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ESTRO 38: Radiotherapy After ABVD May Improve Survival in Advanced Hodgkin Lymphoma

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Key Points

  • The intention-to-treat analysis showed a similar progression-free survival (PFS) at 3 and 5 years between the radiotherapy arm (86% and 83.7%, respectively) and no further treatment arm (85.8% at both timepoints).
  • Nine patients enrolled in the radiotherapy arm did not receive consolidative radiation (physician’s decision), with five patients relapsing during follow-up.
  • After correction with a per-protocol analysis, consolidation radiotherapy provided a PFS benefit of 10.3% at 3 years (91.7% vs 81.4) and of 7.5% at 5 years (88.9% vs 81.5%) compared to no further treatment, without achieving a statistical significance (P = .24) mainly because of the limited sample and number of events (5 vs 13, respectively).

Patients with advanced Hodgkin lymphoma with bulky lesions at the time of diagnosis may benefit from radiotherapy after chemotherapy, according to late-breaking results presented by Ricardi et al at ESTRO 38, the annual congress of the European Society for Radiotherapy & Oncology (ESTRO) (Abstract OC-0502).

Approximately 65% to 70% of patients with advanced-stage Hodgkin lymphoma can be treated with six cycles of ABVD chemotherapy (which includes doxorubicin, bleomycin, vinblastine, and dacarbazine), with or without subsequent radiotherapy. Currently, however, the addition of radiotherapy is controversial.

In a statement before ESTRO 38, study co-author Mario Levis, MD, a radiation oncologist at the University of Turin, Italy, explained, “These patients can often have four or five decades of life expectancy ahead of them but, given this cure rate, the cancer treatment can result in a high risk of complications for many long-term survivors. For this reason, it’s important that we give patients the most effective treatment for curing their cancer, while, at the same time, trying to keep the toxic side effects to a minimum.”

HD0801 Trial

To investigate whether radiotherapy after ABVD chemotherapy provided any benefit to these patients, researchers in several centers in Italy recruited 512 patients between 2008 and 2013 to the randomized phase III Italian Lymphoma Foundation HD0801 clinical trial.

Patients who had achieved a complete metabolic response in the earlier, phase II part of the trial and in whom positron-emission tomography (PET) scans showed no trace of cancer both during and at the end of chemotherapy were randomized to the phase III part of the trial. Patients received either radiotherapy or no further treatment.

In total, 354 patients had a negative PET finding after 6 courses of ABVD. Of these, 116 (32.7%) had bulky lesions (greater than 5 cm in diameter) at the time of their diagnosis, and they were randomly assigned to radiotherapy or no further treatment.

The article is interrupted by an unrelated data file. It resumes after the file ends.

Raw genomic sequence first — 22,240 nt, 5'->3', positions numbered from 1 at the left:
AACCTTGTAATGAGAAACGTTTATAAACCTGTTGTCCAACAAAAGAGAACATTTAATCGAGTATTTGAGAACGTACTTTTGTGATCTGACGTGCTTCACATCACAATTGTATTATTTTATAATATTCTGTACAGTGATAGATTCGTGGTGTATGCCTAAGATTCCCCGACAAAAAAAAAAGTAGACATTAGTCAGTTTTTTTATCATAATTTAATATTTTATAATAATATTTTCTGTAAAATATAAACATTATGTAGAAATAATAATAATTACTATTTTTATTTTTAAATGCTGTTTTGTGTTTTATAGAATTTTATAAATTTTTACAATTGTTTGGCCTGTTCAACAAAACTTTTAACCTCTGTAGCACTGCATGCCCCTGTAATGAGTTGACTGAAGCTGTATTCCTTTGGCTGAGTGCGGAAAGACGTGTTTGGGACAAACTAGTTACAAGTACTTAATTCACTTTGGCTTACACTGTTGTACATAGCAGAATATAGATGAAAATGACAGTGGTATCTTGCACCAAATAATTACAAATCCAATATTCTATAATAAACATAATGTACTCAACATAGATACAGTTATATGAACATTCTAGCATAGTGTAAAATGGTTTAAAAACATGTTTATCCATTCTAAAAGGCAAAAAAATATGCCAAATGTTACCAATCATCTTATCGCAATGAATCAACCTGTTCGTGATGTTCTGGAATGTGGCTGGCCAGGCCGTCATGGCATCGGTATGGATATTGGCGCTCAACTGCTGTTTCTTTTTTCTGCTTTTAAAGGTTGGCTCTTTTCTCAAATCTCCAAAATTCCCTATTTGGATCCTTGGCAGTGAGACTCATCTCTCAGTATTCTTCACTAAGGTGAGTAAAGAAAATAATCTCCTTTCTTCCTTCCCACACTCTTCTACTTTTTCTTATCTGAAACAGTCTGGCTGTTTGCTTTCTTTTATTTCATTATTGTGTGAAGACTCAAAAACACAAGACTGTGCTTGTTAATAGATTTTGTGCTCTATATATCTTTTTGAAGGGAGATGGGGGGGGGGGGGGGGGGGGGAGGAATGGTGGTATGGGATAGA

Findings

The intention-to-treat analysis showed a similar progression-free survival (PFS) at 3 and 5 years between the radiotherapy arm (86% and 83.7%, respectively) and no further treatment arm (85.8% at both timepoints). Nine patients enrolled in the radiotherapy arm did not receive consolidative radiation (physician’s decision), with five patients relapsing during follow-up. Therefore, after correction with a per-protocol analysis, consolidation radiotherapy provided a PFS benefit of 10.3% at 3 years (91.7% vs 81.4) and of 7.5% at 5 years (88.9% vs 81.5%) compared to no further treatment, without achieving a statistical significance (P = 0.24) mainly because of the limited sample and number of events (5 vs 13, respectively).

First study author Umberto Ricardi, MD, told the conference, “We found that 3 years later, 92% of patients who received radiotherapy were still alive without disease progression, compared to 82% of patients who did not receive it. After 5 years, these figures were 89% and 82%, respectively. This suggests that patients with large tumors, who have responded to six cycles of ABVD chemotherapy, may still benefit from the addition of radiotherapy, with a survival benefit ranging from 7% to 10% at 3 and 5 years.”

Dr. Ricardi continued, “This is something that should be considered carefully when deciding whether or not to give radiotherapy to these patients. The omission of radiotherapy would guarantee the prevention of radiation-induced toxic side effects, but, on the other hand, it exposes 10% of …frequently young patients to an increased risk of relapse and of even higher toxicity due to the heavy salvage therapies required when the disease returns.”

“The results of this trial do not provide definitive evidence on the role of radiotherapy after chemotherapy for patients with advanced Hodgkin’s lymphoma and large tumors. However, the improvement in survival among those who did receive radiotherapy is not negligible. We think that the next step is for a meta-analysis of this and similar randomized trials in order to increase the robustness of the information we have on the best way to treat this disease,” concluded Dr. Ricardi.

Disclosure: For full disclosures of the study authors, visit estro.org.

The content in this post has not been reviewed by the American Society of Clinical Oncology, Inc. (ASCO®) and does not necessarily reflect the ideas and opinions of ASCO®.


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